When I was a kid, reading to me meant specifically fiction. If it wasn't a novel, I didn't really think of it as "reading."
But I realize now that I read a lot of non-fiction back then. The earliest non-fiction memory that I can hang a book title on, and which is also one of my most pleasant library memories, is of Edward Edelson's Great Monsters of the Movies, which came out in 1973 but which the Bethesda library didn't get until I was in third grade in 1975. The librarian--whose name I wish I could remember--set it aside for me when it arrived and gave me the honor of being first to check it out. She knew I would love it. She was so right!
The Bethesda library also had this great book about reptiles that I kept checked out nearly constantly in fourth and fifth grade, and I read books about dinosaurs, and the Loch Ness monster and Bigfoot (some books about one or the other, some books that included both), and various supernatural goings-on (C.B. Colby's Strangely Enough! being one I remember well; I have two copies of it now). When I got older, I read books about lasers and music and other things that interested me, and when I began to get seriously involved in science fiction, I read through the Berkmar library's copy of Peter Nicholls's The Science Fiction Encyclopedia (the original edition, from 1979) every chance I got. I eventually found my own copy of it at Book Nook, but it’s missing that cool dust jacket.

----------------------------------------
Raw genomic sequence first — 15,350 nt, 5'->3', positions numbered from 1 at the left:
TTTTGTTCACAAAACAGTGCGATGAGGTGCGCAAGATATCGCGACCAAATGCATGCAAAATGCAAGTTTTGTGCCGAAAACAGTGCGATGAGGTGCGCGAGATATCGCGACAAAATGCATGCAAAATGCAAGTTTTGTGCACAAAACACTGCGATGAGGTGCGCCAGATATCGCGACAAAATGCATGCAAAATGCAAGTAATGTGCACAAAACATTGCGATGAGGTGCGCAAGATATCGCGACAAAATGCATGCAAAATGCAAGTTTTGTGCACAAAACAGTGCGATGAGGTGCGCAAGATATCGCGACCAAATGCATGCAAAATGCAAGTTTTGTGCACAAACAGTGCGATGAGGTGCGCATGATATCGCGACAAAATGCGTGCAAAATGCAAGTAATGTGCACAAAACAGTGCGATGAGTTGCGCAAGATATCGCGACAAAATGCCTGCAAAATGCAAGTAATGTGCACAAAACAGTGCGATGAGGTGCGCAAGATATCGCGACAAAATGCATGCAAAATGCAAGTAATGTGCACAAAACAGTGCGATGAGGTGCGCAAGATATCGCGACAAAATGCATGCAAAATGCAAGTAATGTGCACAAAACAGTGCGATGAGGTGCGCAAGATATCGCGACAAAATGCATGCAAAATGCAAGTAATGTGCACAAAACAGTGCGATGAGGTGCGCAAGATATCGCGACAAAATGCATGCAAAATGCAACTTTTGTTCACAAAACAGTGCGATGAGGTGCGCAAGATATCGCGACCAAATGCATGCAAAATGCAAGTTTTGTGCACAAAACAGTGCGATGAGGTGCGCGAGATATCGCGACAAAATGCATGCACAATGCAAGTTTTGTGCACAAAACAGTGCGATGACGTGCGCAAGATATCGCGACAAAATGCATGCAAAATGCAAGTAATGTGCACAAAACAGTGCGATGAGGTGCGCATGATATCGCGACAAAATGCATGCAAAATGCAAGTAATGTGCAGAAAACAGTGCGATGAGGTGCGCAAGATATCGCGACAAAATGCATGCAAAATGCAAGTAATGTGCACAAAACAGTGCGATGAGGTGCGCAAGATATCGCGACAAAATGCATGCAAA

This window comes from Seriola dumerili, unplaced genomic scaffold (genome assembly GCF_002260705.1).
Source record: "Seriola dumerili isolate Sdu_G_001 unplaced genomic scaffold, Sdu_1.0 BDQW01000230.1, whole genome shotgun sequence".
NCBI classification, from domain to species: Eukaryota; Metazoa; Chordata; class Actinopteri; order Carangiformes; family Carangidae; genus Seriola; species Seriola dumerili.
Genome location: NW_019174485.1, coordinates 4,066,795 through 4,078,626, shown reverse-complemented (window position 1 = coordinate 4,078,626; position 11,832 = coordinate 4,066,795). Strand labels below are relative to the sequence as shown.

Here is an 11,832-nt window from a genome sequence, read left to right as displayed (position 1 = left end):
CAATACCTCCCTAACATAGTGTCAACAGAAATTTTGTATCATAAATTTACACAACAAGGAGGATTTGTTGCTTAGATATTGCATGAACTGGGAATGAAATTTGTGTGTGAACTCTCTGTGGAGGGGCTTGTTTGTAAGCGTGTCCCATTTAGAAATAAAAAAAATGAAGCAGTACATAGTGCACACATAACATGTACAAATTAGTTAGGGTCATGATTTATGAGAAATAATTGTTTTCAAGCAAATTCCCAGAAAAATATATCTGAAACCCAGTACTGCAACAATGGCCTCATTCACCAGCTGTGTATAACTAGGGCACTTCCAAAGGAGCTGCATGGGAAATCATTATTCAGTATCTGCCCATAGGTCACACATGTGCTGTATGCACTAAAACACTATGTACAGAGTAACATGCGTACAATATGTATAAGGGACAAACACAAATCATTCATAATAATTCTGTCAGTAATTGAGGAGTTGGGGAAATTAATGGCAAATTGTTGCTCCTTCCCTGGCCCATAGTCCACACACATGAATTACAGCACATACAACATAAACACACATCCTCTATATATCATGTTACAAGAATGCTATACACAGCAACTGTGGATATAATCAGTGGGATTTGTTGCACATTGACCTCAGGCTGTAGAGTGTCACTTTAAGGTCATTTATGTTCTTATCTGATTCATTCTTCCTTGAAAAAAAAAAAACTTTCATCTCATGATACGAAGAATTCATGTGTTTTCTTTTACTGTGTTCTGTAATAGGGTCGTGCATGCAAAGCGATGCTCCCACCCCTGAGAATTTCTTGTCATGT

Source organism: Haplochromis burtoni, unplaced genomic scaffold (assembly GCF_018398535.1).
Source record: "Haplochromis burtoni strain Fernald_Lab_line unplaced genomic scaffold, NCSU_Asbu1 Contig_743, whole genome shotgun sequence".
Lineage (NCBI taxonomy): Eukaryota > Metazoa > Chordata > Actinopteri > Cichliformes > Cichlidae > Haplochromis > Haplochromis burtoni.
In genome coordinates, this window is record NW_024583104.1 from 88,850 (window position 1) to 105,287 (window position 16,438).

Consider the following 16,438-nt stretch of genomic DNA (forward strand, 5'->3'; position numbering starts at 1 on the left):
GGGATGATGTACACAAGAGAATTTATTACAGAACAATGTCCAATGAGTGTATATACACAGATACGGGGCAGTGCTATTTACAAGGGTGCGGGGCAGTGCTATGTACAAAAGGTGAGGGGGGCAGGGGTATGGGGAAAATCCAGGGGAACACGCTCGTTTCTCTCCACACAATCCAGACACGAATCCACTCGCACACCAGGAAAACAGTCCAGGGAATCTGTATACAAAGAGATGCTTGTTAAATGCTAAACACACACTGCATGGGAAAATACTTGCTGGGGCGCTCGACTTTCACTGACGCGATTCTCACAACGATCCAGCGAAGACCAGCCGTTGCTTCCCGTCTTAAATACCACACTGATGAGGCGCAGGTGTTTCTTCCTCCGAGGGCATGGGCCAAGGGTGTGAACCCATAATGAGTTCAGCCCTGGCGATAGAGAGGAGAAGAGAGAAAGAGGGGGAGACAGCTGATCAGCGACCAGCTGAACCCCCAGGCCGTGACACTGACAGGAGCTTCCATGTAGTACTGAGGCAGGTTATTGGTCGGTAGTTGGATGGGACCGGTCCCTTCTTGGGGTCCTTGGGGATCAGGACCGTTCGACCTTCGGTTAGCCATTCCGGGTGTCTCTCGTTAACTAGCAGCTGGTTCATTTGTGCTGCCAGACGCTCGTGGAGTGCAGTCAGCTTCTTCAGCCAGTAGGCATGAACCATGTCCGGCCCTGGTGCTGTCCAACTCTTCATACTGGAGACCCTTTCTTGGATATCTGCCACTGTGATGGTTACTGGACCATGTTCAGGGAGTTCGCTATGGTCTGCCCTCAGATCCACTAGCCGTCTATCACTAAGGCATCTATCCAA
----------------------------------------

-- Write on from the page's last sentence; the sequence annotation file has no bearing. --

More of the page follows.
For the last decade or so, I haven't read many novels, but I've read a lot of non-fiction, especially short works, mostly feature stories and personal essays; I'd now say it's my second favorite literary form (after the short story). Gay Talese, Gene Weingarten, Michael Paterniti, Malcolm Gladwell, John Jeremiah Sullivan, and Hampton Sides have all published fantastic collections of their magazine pieces, and there are also personal essays I love by the likes of Bailey White and the great E.B. White (no relation to Bailey White that I'm aware of; in fact, I just realized in typing this that they have the same last name!).
I now most definitely think of non-fiction as reading.